cartoonist, illustrator, poet, author and editor, was born at Anchorfield, Hawthorn, Melbourne, on 4 October 1876, second son of writer and artist George Gordon McCrae [ ADB 5] and his Tasmanian-born wife, Augusta Helen née Brown, and a grandson of artist Georgiana McCrae . His early life is portrayed in My father and my father’s friends (1935). He was articled to an architect in youth but abandoned architecture for writing and illustrating, his first poem being published in the Bulletin in 1896.
Although best known as a poet and writer Hugh McCrae was also an actor, writer of articles, editor of magazines and illustrator and cartoonist. He sent cartoons from Moir Street [or possibly Muir Street], Hawthorn to the Rambler in 1899, and he is also represented in the Norman Lilley collection (ML PXD 771, f.166-171). He was a regular contributor of cartoons to the Bulletin at least from 1898 (see ’100 years ago’, Bulletin column, December 1998, cartoon signed 'Splash’), e.g. Different Symptons 1899, signed 'Hugh McCrae’ (ill. Lindesay WWW , 32); An Ovation 1900 [couple in evening dress]: 'He: “Well, what did you think of that last song?”/ She: “Oh, it was very good. But I think they might have handed up the eggs more carefully to him” (a stylish drawing signed 'Splash’, ill. Lindesay 1979, 119); 'Splash’ Boer War cartoon in art nouveau style of a little girl wanting the autograph of 'Heart-breaker Davey’ 1900, sent from Muir Street [or Moir Street?], Hawthorn, Victoria, captioned: “Please sir, are you Mister Private Davey? – 'cos if you are, I’d like your photograph [sic]’ (original ML Px*D514/112); High Art as at present in Melbourne (tiny figures painting visiting Royals, signed 'Splash’, 27 April 1901; Shortly to be Erected, “Statue to commemorate NSW Lands Administration” (man with hand out for bribe), signed “McCrae”, 20 July 1905.
The ML Bulletin collection has 36 original drawings 1903-54, plus one caricature. An untitled set of coloured postcards after 'Splash’ cartoons, published by the Bulletin in January 1907, includes She begged him to keep her grave plot green . Later cartoons and caricatures for the Bulletin include George Reid , published 20 January 1910 (NLA neg. NL 3043); Women’s Fashions 1921 (ill. Lindesay 1979, 164); The Cat and the Mouse 1930 [husband joke made by society woman with her young man] signed 'McCrae’ (ill. Rolfe, 278).
In 1907 McCrae won 'The Bookfellow’s Decorative Drawing Competition – Headpieces and Tailpieces’ with an ink drawing of a satyr and Pan flanking three kangaroos in the verdant bush (ill. Bookfellow 18 April 1907, 9). He drew illustrations and wrote articles, stories and verse for the Lone Hand and drew lots of cartoons for the Comic Australian (1911-13), e.g. the comic strip, Jim and Jam , of 1911 about a kangaroo that Lindesay claims was the first Australian comic strip to be printed in colour. Others are: a cover cartoon on compulsory military training, March 1912 (ill. Lindesay, WWW , 84, 82), Kill that Fly! Kill that Mosquito! and The Mawson Antarctic Expedition , both 7 October 1911.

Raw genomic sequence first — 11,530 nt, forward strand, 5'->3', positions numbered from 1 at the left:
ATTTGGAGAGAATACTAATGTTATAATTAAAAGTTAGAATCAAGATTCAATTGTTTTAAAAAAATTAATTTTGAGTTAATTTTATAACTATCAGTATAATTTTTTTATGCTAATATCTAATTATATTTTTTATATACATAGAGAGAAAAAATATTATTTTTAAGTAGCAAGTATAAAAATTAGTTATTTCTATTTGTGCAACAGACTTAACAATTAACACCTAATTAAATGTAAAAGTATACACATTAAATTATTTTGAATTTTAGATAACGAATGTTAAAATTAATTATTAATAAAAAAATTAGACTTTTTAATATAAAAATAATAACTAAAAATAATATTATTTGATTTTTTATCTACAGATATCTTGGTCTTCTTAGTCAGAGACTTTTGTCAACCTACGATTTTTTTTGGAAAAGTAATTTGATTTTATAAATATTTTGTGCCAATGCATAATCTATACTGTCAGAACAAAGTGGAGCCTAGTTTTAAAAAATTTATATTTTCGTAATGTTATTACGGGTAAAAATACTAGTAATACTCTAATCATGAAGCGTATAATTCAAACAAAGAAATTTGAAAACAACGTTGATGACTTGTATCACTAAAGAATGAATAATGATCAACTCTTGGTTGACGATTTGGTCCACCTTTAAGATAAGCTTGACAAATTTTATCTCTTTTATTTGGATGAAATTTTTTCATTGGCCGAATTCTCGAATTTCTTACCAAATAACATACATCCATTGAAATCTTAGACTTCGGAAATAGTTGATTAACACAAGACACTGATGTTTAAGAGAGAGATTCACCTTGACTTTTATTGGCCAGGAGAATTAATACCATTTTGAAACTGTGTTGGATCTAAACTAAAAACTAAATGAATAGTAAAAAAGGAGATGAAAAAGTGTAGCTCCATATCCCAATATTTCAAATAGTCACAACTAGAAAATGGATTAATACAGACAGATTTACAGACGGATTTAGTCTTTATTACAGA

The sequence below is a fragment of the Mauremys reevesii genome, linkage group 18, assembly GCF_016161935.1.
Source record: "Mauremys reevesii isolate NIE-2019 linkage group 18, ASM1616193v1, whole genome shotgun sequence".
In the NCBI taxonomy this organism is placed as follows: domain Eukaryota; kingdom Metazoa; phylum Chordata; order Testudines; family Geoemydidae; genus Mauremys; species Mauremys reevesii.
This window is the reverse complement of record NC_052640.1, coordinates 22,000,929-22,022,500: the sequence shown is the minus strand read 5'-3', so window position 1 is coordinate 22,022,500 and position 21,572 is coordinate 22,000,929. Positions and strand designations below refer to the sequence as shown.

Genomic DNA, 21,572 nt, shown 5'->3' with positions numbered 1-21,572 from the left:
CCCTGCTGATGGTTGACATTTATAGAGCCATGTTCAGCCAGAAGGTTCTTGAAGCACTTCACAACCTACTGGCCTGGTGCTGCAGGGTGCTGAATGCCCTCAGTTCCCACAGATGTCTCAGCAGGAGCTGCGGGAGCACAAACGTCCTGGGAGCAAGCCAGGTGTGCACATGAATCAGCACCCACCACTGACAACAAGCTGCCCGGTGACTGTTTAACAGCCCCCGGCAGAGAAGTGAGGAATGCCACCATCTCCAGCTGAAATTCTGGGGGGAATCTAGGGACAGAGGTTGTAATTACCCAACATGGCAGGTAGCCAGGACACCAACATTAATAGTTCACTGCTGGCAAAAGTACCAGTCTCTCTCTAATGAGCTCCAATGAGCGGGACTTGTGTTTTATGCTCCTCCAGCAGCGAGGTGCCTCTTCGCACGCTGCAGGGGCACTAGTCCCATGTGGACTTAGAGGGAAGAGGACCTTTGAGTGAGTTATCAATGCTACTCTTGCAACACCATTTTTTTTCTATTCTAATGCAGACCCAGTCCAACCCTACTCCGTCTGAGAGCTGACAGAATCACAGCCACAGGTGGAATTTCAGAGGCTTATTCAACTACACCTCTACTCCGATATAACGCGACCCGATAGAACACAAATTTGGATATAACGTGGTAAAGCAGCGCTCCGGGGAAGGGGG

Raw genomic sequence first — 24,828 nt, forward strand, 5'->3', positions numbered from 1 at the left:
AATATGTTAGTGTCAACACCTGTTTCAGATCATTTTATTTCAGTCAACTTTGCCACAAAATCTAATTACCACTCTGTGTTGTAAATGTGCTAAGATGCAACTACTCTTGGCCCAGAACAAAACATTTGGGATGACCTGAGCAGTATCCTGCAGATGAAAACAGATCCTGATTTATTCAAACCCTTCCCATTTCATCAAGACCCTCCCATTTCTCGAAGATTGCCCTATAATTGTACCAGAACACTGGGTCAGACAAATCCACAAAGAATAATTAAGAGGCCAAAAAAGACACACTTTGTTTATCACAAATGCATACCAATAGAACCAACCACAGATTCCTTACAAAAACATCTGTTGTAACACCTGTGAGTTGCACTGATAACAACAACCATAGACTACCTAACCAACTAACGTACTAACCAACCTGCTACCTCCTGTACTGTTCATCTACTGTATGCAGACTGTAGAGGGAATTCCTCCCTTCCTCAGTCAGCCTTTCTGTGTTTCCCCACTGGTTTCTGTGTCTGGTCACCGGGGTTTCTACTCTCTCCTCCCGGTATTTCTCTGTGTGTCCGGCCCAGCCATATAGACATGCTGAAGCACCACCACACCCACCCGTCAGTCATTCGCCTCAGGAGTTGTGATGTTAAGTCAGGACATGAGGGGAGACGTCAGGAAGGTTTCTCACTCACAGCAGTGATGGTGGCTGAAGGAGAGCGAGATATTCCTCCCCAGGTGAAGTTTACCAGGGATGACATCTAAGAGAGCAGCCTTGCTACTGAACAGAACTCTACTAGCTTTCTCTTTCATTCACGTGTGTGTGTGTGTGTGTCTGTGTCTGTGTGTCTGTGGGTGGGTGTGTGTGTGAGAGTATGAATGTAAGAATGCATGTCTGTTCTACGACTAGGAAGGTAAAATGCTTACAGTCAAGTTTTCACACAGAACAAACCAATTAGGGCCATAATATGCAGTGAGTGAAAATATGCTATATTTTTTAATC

He was a staff artist on Arena (Melbourne) and later on Melbourne Punch . A member of the Yorick Club in Melbourne (of which his father was a founding member), he drew a cartoon of members using bundles of newspapers as chairs (ill. Johnson, 21) and another of Adam Lindsay Gordon pretending to throw Marcus Clarke out of a window (Johnson, 33).
Hugh McCrae spent 1914-c.1915 in the USA working as an actor in New York, where he also drew for Puck magazine. In 1916 he was the Australian lead in a film on the life of Adam Lindsay Gordon. During WWI he was a decoder in the Censor’s Office. He returned to Sydney in 1922 and lived there for the rest of his life, except for some years in Camden in the 1930s. In the 1920s he wrote and illustrated a story 'The House of Pain’ for Home (1 December 1922, 19) and edited a literary magazine, the New Triad . Mitchell Library has his cute, coloured original book-cover and illustrations for The Mimshi Maiden (Sydney: A&R, 1938), ML Z SSV*ART 44.
For some years Hugh McCrae and his wife, Annie Geraldine (Nancy) née Adams, who had married at Christ Church, Hawthorn on 4 May 1901, shared a house at Lavender Bay, Sydney, with Hugh’s lifelong friend, Norman Lindsay , and Norman’s first wife. Later the McCrae’s lived up the North Shore where Hugh produced most of his Satyrs and Sunlight poems (1909). Some were first published in the Lone Hand in 1907 with Norman Lindsay illustrations; an edition de luxe of 100 copies, also illustrated by NL, was sold at a guinea. McCrae rarely illustrated his own writings, e.g. his verse 'The New Year’, published in the Lone Hand of 1 February 1908, 454, was illustrated by Alice Muskett , although Norman Lindsay was his lifelong collaborator. McCrae’s Idyllia poems were illustrated by Norman and printed by Rose Lindsay at Springwood.
Norman Lindsay drew a fairly straight portrait of Hugh McCrae surrounded by nymphs and satyrs (reproduced in NL’s Bohemians , 117). McCrae reciprocated with caricatures of Norman (one DL). A collection of his illustrated letters to Norman was edited by Robert D. FitzGerald and published by Angus & Robertson in 1970. From 1926 he received a Commonwealth Literary Fund pension of 52 pounds p.a., apart from 1928 when he earned 7 pounds a week as joint editor of the New Triad with Ernest Watt (see ADB 10). In 1941 his pension was increased to two pounds a week. Nancy died in 1943 and on 4 July 1946, at Mosman, Hugh McCrae married Janet Le Brun, née Brown, widow of the composer Horan Keats ( ADB 9). The marriage was dissolved on 22 July 1948. Awarded the OBE in 1953, Hugh died on 17 February 1958. There were three daughters of his first marriage: Dorothea Huntley Cowper (Honey), Marjorie Francesca McWilliam ( Mahdi McCrae) and Georgiana Rose Morris (’ Smee’ McCrae) .